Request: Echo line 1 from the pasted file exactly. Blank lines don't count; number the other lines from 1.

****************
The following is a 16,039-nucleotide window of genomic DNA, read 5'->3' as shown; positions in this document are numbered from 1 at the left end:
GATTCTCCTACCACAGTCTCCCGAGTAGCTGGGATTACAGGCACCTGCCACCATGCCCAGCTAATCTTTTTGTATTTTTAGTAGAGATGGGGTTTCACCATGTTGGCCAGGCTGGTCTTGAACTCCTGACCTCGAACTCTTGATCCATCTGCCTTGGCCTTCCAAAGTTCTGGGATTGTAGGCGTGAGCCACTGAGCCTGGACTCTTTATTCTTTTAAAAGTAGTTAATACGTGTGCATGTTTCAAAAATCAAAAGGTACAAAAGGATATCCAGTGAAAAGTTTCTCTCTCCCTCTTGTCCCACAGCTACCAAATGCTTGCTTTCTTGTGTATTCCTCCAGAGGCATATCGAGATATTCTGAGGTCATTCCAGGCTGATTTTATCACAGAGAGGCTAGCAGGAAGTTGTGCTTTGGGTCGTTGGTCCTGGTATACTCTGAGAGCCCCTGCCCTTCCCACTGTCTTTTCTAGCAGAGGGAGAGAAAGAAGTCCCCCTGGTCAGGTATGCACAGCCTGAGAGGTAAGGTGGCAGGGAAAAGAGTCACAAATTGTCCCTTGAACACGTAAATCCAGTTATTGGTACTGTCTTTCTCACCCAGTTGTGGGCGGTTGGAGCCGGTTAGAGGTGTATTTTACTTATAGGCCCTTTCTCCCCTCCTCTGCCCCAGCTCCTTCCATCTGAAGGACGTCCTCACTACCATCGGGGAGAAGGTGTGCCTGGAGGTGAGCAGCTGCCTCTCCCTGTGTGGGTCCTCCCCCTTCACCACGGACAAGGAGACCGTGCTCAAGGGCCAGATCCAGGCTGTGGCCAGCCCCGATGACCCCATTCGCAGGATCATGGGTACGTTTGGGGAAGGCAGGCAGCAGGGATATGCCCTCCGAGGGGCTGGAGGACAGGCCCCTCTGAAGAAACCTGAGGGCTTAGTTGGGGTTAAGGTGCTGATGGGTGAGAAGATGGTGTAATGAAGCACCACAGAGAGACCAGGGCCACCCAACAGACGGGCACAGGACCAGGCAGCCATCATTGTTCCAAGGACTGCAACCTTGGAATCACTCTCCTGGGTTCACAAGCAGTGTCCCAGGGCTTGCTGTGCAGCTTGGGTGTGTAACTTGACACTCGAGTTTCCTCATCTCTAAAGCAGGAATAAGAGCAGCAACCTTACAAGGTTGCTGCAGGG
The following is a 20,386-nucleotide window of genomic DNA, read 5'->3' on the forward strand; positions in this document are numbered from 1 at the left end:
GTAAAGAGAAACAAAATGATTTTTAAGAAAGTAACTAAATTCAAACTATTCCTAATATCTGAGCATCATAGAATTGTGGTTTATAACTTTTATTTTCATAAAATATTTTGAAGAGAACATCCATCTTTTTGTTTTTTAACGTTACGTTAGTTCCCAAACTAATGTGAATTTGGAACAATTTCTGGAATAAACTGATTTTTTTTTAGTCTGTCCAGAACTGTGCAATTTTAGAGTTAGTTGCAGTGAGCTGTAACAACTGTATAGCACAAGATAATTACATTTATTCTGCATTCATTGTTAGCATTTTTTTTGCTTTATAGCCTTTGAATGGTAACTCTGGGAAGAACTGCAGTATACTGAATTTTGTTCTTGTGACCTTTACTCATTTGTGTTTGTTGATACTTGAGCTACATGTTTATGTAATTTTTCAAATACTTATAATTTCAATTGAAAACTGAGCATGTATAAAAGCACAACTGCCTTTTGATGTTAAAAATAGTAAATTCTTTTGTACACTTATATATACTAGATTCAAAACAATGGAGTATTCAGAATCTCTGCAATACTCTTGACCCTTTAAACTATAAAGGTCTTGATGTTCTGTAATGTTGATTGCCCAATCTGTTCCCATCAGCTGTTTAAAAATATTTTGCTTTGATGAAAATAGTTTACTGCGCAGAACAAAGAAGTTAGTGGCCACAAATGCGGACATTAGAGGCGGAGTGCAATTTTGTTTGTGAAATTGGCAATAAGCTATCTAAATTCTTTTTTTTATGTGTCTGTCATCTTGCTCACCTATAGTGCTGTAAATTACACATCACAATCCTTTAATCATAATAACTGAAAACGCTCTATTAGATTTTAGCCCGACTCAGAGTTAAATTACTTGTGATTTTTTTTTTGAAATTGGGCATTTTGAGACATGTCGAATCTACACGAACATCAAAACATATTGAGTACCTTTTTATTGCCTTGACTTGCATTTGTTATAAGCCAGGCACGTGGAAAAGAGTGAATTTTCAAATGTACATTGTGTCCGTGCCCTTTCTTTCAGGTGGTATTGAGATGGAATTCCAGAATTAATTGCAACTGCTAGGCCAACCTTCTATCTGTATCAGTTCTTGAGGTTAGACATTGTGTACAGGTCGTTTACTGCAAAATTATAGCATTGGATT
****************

The following is a 16,039-nucleotide window of genomic DNA, read 5'->3' as shown; positions in this document are numbered from 1 at the left end: